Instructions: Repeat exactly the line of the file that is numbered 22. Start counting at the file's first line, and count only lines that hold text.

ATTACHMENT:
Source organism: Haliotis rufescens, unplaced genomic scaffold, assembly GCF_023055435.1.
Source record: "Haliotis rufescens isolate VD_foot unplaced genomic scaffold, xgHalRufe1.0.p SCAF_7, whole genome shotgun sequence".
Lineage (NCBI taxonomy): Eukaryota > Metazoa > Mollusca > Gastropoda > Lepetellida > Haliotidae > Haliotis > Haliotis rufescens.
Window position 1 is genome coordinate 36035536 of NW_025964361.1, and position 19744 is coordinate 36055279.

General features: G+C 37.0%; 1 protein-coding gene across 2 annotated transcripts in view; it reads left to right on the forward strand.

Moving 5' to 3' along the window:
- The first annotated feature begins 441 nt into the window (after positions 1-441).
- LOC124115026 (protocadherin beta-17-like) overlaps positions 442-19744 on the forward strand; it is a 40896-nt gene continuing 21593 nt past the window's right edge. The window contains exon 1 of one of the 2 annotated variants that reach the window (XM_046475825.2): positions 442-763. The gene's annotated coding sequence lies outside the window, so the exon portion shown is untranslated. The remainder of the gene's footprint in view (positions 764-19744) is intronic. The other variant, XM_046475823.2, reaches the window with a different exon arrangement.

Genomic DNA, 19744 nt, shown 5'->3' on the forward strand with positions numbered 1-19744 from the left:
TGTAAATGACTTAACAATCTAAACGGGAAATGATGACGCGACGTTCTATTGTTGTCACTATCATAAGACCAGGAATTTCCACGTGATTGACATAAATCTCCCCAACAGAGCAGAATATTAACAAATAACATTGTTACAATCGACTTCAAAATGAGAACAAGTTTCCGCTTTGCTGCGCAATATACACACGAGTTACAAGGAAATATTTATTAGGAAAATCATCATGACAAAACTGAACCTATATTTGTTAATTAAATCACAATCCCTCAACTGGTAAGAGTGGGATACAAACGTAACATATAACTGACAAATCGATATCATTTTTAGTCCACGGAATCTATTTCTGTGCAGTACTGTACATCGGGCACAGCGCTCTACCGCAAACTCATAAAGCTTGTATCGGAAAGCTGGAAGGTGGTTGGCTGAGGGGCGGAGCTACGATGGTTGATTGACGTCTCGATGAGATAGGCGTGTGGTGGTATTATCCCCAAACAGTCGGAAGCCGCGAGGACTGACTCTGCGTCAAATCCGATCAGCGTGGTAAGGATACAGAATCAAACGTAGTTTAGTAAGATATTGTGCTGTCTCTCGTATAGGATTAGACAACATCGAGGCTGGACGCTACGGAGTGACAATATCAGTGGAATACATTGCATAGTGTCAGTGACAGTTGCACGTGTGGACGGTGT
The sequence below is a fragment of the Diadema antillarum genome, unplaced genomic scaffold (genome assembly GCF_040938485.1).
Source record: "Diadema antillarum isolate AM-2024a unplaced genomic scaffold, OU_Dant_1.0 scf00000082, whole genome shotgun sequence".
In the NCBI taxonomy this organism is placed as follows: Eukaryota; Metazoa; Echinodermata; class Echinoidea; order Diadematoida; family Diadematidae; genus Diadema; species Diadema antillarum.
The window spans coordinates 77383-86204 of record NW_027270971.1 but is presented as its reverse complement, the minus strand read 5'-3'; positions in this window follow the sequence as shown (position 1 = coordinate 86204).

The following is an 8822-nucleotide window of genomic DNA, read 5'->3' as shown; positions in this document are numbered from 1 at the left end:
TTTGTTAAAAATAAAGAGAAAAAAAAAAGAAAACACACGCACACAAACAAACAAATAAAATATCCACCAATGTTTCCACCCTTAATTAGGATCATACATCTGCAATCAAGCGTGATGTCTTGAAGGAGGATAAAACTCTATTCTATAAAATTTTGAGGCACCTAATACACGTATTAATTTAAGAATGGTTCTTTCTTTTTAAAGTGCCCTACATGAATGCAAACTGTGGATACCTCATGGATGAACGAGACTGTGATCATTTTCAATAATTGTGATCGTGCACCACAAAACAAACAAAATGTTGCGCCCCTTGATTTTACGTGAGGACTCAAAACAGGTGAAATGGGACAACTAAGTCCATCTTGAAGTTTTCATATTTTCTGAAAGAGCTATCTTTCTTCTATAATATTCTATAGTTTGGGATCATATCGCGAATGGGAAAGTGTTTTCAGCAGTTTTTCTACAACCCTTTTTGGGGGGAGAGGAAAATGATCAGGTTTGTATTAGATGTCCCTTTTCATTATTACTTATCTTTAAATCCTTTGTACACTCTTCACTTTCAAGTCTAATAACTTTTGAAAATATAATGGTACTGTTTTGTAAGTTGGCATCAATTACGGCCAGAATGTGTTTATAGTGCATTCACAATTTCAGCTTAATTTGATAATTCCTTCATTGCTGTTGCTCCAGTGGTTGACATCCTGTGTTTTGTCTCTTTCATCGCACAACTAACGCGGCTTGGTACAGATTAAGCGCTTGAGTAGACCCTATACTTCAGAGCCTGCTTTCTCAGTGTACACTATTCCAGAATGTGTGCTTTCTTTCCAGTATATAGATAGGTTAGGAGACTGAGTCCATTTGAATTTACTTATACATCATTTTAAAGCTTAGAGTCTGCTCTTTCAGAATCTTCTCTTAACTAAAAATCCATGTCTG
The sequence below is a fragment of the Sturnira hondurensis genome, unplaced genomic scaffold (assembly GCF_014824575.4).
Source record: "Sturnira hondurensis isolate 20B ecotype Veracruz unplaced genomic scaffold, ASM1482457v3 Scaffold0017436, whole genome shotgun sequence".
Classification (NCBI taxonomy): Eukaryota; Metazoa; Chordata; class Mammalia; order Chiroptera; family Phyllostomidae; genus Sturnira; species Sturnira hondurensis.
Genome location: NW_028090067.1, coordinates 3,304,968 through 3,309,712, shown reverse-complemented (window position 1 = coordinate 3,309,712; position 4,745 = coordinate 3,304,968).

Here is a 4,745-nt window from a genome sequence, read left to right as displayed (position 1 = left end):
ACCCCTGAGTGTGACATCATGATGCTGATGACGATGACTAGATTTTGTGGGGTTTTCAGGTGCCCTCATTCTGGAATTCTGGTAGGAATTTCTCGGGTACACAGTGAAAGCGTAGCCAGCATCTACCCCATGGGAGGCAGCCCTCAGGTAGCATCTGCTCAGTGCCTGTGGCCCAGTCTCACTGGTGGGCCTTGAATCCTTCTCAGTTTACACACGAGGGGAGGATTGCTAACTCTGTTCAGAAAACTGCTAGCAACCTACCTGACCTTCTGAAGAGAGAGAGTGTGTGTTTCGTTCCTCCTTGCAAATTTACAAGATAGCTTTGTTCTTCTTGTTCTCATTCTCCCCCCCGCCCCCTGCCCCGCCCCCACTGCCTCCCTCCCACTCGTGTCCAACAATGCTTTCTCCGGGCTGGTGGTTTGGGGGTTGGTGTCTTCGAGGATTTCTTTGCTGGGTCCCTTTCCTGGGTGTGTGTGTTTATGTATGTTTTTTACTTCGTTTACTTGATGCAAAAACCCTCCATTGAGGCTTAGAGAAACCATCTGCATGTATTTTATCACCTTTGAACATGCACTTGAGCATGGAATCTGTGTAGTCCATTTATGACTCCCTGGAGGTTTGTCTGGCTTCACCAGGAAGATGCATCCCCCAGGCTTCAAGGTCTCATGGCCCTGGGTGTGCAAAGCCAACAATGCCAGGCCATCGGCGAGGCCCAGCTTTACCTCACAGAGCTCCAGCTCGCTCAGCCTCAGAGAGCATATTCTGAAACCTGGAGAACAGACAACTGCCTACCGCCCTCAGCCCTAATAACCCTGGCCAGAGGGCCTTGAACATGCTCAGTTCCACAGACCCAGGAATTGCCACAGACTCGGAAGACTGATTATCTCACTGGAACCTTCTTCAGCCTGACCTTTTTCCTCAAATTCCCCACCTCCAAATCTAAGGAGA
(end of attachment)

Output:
ACCCCTGAGTGTGACATCATGATGCTGATGACGATGACTAGATTTTGTGGGGTTTTCAGGTGCCCTCATTCTGGAATTCTGGTAGGAATTTCTCGGGTACACAGTGAAAGCGTAGCCAGCATCTACCCCATGGGAGGCAGCCCTCAGGTAGCATCTGCTCAGTGCCTGTGGCCCAGTCTCACTGGTGGGCCTTGAATCCTTCTCAGTTTACACACGAGGGGAGGATTGCTAACTCTGTTCAGAAAACTGCTAGCAACCTACCTGACCTTCTGAAGAGAGAGAGTGTGTGTTTCGTTCCTCCTTGCAAATTTACAAGATAGCTTTGTTCTTCTTGTTCTCATTCTCCCCCCCGCCCCCTGCCCCGCCCCCACTGCCTCCCTCCCACTCGTGTCCAACAATGCTTTCTCCGGGCTGGTGGTTTGGGGGTTGGTGTCTTCGAGGATTTCTTTGCTGGGTCCCTTTCCTGGGTGTGTGTGTTTATGTATGTTTTTTACTTCGTTTACTTGATGCAAAAACCCTCCATTGAGGCTTAGAGAAACCATCTGCATGTATTTTATCACCTTTGAACATGCACTTGAGCATGGAATCTGTGTAGTCCATTTATGACTCCCTGGAGGTTTGTCTGGCTTCACCAGGAAGATGCATCCCCCAGGCTTCAAGGTCTCATGGCCCTGGGTGTGCAAAGCCAACAATGCCAGGCCATCGGCGAGGCCCAGCTTTACCTCACAGAGCTCCAGCTCGCTCAGCCTCAGAGAGCATATTCTGAAACCTGGAGAACAGACAACTGCCTACCGCCCTCAGCCCTAATAACCCTGGCCAGAGGGCCTTGAACATGCTCAGTTCCACAGACCCAGGAATTGCCACAGACTCGGAAGACTGATTATCTCACTGGAACCTTCTTCAGCCTGACCTTTTTCCTCAAATTCCCCACCTCCAAATCTAAGGAGA